Bella will soon discover that there is a very good reason for Edward’s coldness. He, and his family, are vampires – and he knows how dangerous it is for others to get too close.


My rating: ?!?/10

…Nope, not going to rate this one. I went into this expecting not to like it, and I didn’t like it; as such, a rating strikes me as unfair. The only reason I (finally) did a full read-through here, in fact, was as payback for recently inflicting Meyer’s The Host on a friend. He now thinks The Host is worse, whereas I now think that Twilight is worse; go figure.

So…yeah. It is my honest opinion that Twilight, by Stephenie Meyer, is bad. Very, very bad.

Frankly, I doubt that I could ever list all my complaints about this book in concise manner. Every aspect of it has problems in my view – be it the writing, the setting, the characters, the plot, whatever – and it would likely take a blog post each to go properly go through them all. As such, I’m simply going to cut straight to my strongest complaint:

I did not feel as though  Bella genuinely loved Edward.

Seriously. I didn’t. Bella’s feeling towards Edward are remarkably shallow, usually focussing on his (informed) beauty and/or physical prowess, and just about every interaction between the two ended with one or both becoming angry at the other. Not to mention that by the end of the book, Bella seemed to care more about becoming a vampire than about anyone else – hardly a strong basis for a relationship.

To be honest, it doesn’t surprise me at all to have written the above: like I said at the start, my expectations here weren’t exactly high. But something did surprise me, though:

Even after reading it through to the end, I do not understand what readers see in this book.

This has never happened before. I’ve found myself disliking popular books before, sure, but I’ve always managed to see why others like them. I didn’t like The Lives of Tao, say – but a lot of that was down to my personal tastes, in retrospect, and I can see that the book’s blend of SF and spy fiction would be of interest to some people. I didn’t like Talonbut I did get the impression that the main pair at least cared about each other – more than I can say here – and the finale was admittedly pretty darn cool.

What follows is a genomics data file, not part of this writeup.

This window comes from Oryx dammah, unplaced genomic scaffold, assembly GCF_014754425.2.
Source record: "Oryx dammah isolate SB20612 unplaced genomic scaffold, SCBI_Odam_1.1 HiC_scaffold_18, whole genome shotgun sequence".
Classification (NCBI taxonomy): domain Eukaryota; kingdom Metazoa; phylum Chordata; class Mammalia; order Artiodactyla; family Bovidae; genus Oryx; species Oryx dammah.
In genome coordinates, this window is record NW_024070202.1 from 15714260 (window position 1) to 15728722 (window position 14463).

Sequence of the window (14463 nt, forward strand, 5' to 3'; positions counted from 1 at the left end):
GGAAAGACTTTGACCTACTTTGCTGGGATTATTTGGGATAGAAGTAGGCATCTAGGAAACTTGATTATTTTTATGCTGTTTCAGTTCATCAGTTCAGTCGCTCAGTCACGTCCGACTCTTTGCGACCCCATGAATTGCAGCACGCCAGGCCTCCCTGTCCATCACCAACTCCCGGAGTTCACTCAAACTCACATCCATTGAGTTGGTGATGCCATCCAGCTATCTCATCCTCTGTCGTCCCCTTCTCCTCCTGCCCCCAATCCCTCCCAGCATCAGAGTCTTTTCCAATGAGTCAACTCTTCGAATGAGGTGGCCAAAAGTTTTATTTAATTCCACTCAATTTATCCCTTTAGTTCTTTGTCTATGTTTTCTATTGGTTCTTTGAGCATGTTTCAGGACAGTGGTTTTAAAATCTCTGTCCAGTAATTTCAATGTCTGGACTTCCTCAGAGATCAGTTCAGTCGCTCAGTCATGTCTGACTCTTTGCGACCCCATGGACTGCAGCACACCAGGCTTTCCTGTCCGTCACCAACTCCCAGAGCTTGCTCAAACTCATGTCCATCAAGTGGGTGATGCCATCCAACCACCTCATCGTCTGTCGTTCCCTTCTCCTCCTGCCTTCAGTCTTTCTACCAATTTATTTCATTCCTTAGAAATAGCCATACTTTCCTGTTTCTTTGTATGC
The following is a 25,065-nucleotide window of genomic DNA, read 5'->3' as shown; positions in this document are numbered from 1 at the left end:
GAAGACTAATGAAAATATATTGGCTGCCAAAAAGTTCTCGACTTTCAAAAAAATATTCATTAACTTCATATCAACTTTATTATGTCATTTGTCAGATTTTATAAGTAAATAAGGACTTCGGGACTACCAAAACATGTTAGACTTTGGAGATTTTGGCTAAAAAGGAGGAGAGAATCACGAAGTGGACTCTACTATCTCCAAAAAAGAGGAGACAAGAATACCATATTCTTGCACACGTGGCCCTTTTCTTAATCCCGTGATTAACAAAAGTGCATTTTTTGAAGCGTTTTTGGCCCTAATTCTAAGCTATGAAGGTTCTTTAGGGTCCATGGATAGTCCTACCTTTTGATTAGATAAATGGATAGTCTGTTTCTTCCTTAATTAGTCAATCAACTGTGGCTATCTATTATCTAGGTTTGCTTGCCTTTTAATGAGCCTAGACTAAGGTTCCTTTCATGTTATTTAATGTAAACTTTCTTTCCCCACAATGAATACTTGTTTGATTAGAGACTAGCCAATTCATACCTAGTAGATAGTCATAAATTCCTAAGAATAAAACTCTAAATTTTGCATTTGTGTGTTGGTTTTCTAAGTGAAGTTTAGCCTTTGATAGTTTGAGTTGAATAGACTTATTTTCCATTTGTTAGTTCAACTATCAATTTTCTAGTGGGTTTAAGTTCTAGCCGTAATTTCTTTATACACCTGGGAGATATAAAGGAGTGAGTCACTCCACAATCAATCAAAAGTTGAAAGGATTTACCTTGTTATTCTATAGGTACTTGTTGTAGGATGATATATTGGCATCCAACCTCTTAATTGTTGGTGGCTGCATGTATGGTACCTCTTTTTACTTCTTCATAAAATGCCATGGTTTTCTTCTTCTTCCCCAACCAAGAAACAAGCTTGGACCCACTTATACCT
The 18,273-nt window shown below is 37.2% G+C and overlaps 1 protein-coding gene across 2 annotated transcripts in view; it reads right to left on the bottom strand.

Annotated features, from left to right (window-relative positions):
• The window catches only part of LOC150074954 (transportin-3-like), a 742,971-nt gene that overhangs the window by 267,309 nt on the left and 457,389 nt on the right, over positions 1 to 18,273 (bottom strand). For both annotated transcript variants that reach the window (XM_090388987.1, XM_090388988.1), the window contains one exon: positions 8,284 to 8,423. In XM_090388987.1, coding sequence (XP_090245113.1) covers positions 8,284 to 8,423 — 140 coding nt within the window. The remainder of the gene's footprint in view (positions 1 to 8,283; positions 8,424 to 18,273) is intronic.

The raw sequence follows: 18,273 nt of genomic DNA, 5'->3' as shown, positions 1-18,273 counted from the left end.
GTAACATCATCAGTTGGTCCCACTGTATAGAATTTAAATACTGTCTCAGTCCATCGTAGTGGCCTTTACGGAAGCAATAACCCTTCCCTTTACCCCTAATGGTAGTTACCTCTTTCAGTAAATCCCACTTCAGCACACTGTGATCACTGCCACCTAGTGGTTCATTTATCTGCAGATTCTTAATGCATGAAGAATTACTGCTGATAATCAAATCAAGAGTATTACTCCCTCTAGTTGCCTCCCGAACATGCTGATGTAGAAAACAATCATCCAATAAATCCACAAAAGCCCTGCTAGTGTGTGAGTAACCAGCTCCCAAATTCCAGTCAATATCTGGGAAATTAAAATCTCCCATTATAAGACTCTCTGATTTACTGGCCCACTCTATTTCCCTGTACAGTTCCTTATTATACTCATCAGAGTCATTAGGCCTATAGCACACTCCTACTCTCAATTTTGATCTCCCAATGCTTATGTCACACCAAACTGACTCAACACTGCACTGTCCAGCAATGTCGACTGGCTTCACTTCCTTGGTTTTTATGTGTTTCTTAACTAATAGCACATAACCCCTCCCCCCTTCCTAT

And since I brought up it up at the start: I would happily argue at length that Stephenie Meyer’s The Host is truly terrible work of science fiction…but it does have some cool cool concepts in it, and the characters again seemed to at least care for one another. It’s the sort of book that I can see working well for readers who are new to SF – who, incidentally, are exactly the sorts of readers it was originally marketed towards.

With Twilight, though, I just…don’t see it. I’ve discussed this with people offline, and the only thing we could come up with was that it obviously speaks to a certain demographic – a demographic which, clearly, does not include myself.

Anyone got any opinions on this point? As a fan of the series or otherwise? If you do, then I’d be very interested to hear it; feel free to comment at the bottom of this post.

The Ten Commandments of Online Discourse – a proposal

So, from repeated browses though Facebook and elsewhere, I have come to the conclusion that online discourse on science and politics is generally of poor quality.  I therefore propose the following set of ten commandments to guide all such discourse in the future:

1: Thou shalt not generalise from a specific event.
2: Thou shalt verify a meme/link/whatever before thou shares it.*
3: If thou disagrees with the claims made in a meme/link/whatever, then thou shalt verify it anyway. Because maybe, thou ist wrong.**
4: An hour spent researching a subject is not equal to a lifetime spent studying it. Thou shalt accept this.
5: Thou shalt not defend thy denial as “skepticism”
6: Thou shalt not defend thy prejudice as “opinion”
7: Thou shalt not quote statistics without giving thy source.
8: Thou shalt not dismiss thy neighbour’s source without reason.
9: Thou shalt accept that “it’s from a far-right hate group” is a valid reason for thy source to be dismissed.
10: Thou shalt not frame thy personal soapbox as a set of ten commandments…

…well, I guess I’m done.

*If nothing else, try googling it and see if something like Hoax-Slayer comes up on the first page. Seriously. It takes a minute, tops.
** This one is harder, certainly. But as a rule of thumb: if you cannot think of a rebuttal that does not rely on your emotions and/or your personal beliefs, then it’s safe to say that you have a problem.